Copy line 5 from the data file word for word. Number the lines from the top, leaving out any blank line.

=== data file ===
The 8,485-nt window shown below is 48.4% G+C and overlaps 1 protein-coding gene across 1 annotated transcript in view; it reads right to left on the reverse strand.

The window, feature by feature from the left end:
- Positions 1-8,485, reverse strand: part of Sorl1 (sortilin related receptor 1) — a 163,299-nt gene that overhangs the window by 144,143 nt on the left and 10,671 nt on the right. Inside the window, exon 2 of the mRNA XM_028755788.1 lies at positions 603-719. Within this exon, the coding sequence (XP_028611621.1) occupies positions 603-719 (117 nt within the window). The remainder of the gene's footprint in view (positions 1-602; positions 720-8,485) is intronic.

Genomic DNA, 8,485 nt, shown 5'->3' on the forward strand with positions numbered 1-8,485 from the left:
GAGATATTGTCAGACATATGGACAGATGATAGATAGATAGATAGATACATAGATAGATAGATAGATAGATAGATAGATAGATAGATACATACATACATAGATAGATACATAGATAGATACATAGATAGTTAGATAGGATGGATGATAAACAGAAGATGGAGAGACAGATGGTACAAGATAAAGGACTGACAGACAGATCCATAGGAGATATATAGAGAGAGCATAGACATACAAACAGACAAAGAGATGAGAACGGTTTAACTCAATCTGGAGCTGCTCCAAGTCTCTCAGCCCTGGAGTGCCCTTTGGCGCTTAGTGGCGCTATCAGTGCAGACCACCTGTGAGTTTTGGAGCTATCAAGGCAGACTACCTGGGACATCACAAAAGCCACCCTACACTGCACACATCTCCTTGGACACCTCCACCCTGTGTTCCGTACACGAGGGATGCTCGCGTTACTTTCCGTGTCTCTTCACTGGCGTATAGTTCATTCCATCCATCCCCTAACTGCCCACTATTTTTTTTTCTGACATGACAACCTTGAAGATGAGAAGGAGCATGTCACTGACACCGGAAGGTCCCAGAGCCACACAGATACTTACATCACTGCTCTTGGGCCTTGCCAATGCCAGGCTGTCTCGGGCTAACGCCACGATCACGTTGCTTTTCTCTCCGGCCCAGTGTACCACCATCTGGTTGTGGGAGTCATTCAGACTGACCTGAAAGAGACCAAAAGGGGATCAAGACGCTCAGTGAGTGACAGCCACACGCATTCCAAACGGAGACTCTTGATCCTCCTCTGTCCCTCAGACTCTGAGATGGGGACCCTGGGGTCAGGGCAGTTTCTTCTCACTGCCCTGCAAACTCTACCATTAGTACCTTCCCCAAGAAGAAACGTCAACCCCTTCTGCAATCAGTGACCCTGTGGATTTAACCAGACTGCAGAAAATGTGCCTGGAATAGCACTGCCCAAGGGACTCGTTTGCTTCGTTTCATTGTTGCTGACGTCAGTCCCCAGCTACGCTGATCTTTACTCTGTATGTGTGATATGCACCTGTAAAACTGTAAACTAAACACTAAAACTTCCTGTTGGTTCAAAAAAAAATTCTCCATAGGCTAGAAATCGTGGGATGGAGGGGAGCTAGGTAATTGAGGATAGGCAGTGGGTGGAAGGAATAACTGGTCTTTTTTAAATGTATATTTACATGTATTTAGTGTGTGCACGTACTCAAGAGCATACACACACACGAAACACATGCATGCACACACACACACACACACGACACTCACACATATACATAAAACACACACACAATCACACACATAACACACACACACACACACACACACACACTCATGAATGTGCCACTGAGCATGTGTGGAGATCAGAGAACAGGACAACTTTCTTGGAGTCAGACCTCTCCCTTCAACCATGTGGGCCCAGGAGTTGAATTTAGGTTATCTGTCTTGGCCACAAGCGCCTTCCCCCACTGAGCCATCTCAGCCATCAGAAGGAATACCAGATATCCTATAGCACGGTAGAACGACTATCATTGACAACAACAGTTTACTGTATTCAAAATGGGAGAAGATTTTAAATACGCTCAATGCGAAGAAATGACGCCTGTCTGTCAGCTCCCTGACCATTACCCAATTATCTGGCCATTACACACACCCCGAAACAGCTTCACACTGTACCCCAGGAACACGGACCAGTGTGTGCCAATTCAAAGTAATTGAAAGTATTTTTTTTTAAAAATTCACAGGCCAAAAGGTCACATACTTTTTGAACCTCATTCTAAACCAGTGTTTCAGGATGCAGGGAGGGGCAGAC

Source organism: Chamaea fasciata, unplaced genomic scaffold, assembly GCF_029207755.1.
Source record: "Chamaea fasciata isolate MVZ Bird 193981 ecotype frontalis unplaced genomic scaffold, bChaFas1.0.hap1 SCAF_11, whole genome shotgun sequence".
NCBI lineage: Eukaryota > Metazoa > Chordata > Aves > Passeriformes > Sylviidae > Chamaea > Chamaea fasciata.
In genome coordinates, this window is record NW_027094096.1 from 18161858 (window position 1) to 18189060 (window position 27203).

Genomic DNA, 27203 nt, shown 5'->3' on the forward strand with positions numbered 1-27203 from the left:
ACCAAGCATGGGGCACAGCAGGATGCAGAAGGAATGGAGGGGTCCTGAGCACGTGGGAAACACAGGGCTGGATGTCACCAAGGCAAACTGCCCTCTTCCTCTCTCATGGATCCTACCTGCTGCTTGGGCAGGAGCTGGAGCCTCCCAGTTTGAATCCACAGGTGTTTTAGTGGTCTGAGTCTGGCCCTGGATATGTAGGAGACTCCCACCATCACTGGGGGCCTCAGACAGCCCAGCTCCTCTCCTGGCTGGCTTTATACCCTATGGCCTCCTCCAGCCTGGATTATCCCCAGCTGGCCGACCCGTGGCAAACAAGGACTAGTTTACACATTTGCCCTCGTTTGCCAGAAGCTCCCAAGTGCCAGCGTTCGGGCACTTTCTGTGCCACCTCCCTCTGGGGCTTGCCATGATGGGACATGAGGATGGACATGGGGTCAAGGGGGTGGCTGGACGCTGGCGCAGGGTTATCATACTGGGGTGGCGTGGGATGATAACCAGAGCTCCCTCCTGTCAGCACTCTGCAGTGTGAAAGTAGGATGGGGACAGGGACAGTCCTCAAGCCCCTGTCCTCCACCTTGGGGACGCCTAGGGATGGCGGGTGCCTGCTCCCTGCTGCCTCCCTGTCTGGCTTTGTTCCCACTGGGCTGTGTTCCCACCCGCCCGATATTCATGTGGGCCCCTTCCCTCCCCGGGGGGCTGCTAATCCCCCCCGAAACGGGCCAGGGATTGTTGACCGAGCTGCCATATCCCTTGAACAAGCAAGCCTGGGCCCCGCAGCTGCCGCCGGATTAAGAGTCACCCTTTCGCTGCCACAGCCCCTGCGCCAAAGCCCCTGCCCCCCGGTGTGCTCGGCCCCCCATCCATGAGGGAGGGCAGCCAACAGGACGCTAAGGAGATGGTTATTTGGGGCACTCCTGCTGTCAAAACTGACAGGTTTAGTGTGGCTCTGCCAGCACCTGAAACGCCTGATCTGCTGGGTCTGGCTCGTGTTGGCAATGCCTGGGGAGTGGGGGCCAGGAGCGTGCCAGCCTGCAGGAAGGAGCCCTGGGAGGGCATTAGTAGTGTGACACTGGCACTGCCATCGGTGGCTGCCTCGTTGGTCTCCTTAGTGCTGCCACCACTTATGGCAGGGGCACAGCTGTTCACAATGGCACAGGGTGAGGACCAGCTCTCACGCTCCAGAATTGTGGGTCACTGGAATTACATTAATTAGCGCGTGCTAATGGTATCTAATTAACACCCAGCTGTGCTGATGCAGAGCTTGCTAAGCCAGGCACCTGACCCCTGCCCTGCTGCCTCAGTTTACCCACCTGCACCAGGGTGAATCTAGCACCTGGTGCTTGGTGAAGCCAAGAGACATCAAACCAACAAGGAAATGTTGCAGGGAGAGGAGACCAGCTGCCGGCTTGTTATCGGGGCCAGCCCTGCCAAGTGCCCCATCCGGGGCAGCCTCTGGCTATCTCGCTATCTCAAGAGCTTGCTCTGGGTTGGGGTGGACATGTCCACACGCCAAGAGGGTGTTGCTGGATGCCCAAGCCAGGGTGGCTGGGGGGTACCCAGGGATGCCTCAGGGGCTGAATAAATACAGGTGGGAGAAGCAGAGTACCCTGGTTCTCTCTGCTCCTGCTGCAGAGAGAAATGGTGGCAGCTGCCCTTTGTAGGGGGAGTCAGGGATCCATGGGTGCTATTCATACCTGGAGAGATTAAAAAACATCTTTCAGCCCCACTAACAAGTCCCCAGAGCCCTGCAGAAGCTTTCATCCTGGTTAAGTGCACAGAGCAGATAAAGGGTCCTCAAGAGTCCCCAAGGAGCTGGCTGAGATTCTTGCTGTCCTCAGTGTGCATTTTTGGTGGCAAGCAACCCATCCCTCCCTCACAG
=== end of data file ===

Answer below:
GAGATATTGTCAGACATATGGACAGATGATAGATAGATAGATAGATACATAGATAGATAGATAGATAGATAGATAGATAGATAGATACATACATACATAGATAGATACATAGATAGATACATAGATAGTTAGATAGGATGGATGATAAACAGAAGATGGAGAGACAGATGGTACAAGATAAAGGACTGACAGACAGATCCATAGGAGATATATAGAGAGAGCATAGACATACAAACAGACAAAGAGATGAGAACGGTTTAACTCAATCTGGAGCTGCTCCAAGTCTCTCAGCCCTGGAGTGCCCTTTGGCGCTTAGTGGCGCTATCAGTGCAGACCACCTGTGAGTTTTGGAGCTATCAAGGCAGACTACCTGGGACATCACAAAAGCCACCCTACACTGCACACATCTCCTTGGACACCTCCACCCTGTGTTCCGTACACGAGGGATGCTCGCGTTACTTTCCGTGTCTCTTCACTGGCGTATAGTTCATTCCATCCATCCCCTAACTGCCCACTATTTTTTTTTCTGACATGACAACCTTGAAGATGAGAAGGAGCATGTCACTGACACCGGAAGGTCCCAGAGCCACACAGATACTTACATCACTGCTCTTGGGCCTTGCCAATGCCAGGCTGTCTCGGGCTAACGCCACGATCACGTTGCTTTTCTCTCCGGCCCAGTGTACCACCATCTGGTTGTGGGAGTCATTCAGACTGACCTGAAAGAGACCAAAAGGGGATCAAGACGCTCAGTGAGTGACAGCCACACGCATTCCAAACGGAGACTCTTGATCCTCCTCTGTCCCTCAGACTCTGAGATGGGGACCCTGGGGTCAGGGCAGTTTCTTCTCACTGCCCTGCAAACTCTACCATTAGTACCTTCCCCAAGAAGAAACGTCAACCCCTTCTGCAATCAGTGACCCTGTGGATTTAACCAGACTGCAGAAAATGTGCCTGGAATAGCACTGCCCAAGGGACTCGTTTGCTTCGTTTCATTGTTGCTGACGTCAGTCCCCAGCTACGCTGATCTTTACTCTGTATGTGTGATATGCACCTGTAAAACTGTAAACTAAACACTAAAACTTCCTGTTGGTTCAAAAAAAAATTCTCCATAGGCTAGAAATCGTGGGATGGAGGGGAGCTAGGTAATTGAGGATAGGCAGTGGGTGGAAGGAATAACTGGTCTTTTTTAAATGTATATTTACATGTATTTAGTGTGTGCACGTACTCAAGAGCATACACACACACGAAACACATGCATGCACACACACACACACACACGACACTCACACATATACATAAAACACACACACAATCACACACATAACACACACACACACACACACACACACACTCATGAATGTGCCACTGAGCATGTGTGGAGATCAGAGAACAGGACAACTTTCTTGGAGTCAGACCTCTCCCTTCAACCATGTGGGCCCAGGAGTTGAATTTAGGTTATCTGTCTTGGCCACAAGCGCCTTCCCCCACTGAGCCATCTCAGCCATCAGAAGGAATACCAGATATCCTATAGCACGGTAGAACGACTATCATTGACAACAACAGTTTACTGTATTCAAAATGGGAGAAGATTTTAAATACGCTCAATGCGAAGAAATGACGCCTGTCTGTCAGCTCCCTGACCATTACCCAATTATCTGGCCATTACACACACCCCGAAACAGCTTCACACTGTACCCCAGGAACACGGACCAGTGTGTGCCAATTCAAAGTAATTGAAAGTATTTTTTTTTAAAAATTCACAGGCCAAAAGGTCACATACTTTTTGAACCTCATTCTAAACCAGTGTTTCAGGATGCAGGGAGGGGCAGAC